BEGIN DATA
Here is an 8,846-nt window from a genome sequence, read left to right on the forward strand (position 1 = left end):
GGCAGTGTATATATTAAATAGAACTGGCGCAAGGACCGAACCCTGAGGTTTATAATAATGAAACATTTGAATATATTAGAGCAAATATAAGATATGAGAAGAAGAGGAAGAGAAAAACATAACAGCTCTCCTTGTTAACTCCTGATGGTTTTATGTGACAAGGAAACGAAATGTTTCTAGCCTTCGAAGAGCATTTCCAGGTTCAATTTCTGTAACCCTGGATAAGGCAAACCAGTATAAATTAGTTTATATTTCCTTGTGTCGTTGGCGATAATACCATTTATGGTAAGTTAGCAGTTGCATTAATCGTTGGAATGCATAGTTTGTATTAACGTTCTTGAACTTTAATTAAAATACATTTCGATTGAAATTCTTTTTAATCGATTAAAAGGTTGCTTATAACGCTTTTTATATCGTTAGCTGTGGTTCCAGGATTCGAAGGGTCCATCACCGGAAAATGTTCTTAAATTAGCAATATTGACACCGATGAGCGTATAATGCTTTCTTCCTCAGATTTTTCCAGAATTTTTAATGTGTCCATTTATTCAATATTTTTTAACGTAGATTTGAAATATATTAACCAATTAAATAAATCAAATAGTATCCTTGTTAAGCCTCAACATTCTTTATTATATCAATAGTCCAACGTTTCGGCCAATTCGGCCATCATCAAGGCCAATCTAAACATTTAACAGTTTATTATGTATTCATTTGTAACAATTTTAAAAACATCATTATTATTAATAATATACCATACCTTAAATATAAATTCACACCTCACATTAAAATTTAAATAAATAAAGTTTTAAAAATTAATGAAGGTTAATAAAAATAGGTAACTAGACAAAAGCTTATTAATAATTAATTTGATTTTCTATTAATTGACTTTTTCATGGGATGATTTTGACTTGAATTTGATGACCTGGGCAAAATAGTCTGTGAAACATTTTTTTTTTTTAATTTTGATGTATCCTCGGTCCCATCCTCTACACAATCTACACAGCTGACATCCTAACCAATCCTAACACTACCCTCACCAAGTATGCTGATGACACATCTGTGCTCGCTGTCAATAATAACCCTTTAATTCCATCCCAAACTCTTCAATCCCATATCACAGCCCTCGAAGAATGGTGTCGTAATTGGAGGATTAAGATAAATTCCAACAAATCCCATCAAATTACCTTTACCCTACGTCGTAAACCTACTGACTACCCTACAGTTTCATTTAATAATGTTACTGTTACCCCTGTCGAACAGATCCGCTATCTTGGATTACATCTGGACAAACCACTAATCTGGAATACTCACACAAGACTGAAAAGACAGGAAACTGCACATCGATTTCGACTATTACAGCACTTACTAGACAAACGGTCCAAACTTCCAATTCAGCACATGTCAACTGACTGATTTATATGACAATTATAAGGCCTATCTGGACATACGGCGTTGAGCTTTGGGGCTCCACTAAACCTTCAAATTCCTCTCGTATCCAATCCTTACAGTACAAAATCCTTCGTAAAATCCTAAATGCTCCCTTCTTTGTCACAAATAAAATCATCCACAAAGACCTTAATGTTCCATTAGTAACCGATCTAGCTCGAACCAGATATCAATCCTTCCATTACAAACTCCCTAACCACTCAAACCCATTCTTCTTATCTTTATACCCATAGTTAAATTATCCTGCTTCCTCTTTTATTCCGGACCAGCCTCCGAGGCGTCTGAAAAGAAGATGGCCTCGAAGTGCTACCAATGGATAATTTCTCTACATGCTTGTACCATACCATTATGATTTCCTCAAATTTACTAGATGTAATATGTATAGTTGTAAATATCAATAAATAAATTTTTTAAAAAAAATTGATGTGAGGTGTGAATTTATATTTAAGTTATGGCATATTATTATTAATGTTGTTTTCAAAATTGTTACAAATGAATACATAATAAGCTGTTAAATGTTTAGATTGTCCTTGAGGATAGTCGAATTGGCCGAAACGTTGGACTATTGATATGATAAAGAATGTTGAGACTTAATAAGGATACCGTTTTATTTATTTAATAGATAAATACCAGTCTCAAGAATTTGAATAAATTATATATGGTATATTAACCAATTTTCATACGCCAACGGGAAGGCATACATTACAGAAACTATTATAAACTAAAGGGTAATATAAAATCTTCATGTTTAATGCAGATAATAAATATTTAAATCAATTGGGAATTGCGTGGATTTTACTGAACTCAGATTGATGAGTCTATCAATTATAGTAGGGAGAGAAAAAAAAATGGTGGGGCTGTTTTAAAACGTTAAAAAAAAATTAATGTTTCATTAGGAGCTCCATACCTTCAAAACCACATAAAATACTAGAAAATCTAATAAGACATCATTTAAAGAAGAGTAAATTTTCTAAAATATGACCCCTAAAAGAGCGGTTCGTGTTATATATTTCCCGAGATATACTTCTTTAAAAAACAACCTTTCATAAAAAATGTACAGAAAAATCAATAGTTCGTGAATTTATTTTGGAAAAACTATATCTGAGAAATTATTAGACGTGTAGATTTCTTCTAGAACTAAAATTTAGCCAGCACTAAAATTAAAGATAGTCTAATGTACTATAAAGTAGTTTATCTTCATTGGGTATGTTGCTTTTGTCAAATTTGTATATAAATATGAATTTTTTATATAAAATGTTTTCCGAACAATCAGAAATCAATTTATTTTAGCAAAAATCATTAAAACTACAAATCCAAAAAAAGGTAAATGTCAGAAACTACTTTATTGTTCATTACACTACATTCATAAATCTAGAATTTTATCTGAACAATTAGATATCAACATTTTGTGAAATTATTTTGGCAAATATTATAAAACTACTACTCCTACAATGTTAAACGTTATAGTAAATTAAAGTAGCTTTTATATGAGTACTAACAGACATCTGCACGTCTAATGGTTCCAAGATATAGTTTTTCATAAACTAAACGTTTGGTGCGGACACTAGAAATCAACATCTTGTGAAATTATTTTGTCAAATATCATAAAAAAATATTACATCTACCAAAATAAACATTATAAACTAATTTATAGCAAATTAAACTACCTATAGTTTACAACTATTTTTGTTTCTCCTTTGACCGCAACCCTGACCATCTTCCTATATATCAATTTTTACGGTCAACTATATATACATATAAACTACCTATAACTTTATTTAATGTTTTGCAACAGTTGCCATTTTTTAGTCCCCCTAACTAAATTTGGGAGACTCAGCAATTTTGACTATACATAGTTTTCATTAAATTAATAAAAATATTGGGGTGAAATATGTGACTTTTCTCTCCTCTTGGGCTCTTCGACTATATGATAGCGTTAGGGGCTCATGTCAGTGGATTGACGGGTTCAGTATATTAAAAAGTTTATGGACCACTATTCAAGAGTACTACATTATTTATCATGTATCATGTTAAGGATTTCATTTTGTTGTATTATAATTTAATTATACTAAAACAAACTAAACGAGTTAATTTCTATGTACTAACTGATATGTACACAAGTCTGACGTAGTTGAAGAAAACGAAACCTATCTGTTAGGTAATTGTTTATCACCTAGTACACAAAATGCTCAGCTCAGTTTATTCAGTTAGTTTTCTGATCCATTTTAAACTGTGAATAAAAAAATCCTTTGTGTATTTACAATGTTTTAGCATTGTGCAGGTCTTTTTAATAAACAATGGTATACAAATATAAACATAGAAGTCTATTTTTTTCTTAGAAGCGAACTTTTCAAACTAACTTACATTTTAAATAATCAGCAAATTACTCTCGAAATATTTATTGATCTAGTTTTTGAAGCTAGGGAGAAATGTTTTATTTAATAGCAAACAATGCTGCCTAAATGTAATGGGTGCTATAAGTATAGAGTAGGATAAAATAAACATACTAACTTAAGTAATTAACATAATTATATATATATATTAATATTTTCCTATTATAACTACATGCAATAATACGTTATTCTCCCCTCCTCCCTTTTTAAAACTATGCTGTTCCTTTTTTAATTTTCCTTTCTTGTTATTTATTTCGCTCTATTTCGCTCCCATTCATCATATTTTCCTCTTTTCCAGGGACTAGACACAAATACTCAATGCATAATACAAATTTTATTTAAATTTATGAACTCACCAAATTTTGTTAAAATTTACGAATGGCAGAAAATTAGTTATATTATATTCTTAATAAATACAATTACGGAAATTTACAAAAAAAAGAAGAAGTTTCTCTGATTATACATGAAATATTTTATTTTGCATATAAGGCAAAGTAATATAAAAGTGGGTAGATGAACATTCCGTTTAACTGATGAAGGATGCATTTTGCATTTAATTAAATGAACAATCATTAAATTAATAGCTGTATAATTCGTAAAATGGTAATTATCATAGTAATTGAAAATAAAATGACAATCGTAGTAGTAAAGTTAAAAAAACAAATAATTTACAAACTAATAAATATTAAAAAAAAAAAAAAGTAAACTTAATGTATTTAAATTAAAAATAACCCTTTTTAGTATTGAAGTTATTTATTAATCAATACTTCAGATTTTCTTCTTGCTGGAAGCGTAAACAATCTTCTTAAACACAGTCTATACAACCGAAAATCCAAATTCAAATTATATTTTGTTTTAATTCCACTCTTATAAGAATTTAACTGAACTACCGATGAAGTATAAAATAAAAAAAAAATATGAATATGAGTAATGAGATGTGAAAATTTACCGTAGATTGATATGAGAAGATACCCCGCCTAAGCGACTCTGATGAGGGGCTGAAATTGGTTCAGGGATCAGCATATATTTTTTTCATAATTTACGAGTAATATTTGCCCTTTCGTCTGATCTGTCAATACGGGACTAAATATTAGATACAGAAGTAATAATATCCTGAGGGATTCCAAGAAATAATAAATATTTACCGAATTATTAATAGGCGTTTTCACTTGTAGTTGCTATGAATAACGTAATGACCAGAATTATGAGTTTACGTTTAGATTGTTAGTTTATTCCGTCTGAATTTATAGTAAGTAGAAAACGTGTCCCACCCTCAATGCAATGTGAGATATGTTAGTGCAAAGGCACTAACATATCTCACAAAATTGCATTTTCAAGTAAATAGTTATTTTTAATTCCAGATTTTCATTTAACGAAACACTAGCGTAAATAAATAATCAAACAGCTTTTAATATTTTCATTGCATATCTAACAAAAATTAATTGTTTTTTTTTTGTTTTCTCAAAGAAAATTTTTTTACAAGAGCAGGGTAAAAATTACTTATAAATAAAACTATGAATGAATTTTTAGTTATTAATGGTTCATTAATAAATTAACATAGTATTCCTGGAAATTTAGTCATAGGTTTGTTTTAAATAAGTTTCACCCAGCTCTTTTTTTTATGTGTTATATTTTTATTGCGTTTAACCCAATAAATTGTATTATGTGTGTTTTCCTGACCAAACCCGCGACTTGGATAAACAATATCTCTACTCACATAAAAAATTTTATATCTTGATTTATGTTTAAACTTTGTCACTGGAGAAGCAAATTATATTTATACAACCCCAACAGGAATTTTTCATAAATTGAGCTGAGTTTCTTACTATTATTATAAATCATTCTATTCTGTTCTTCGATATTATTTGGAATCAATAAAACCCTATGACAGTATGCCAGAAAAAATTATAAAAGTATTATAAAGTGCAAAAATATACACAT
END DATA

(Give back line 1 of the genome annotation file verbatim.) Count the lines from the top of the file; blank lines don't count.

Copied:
Here is an 8,846-nt window from a genome sequence, read left to right on the forward strand (position 1 = left end):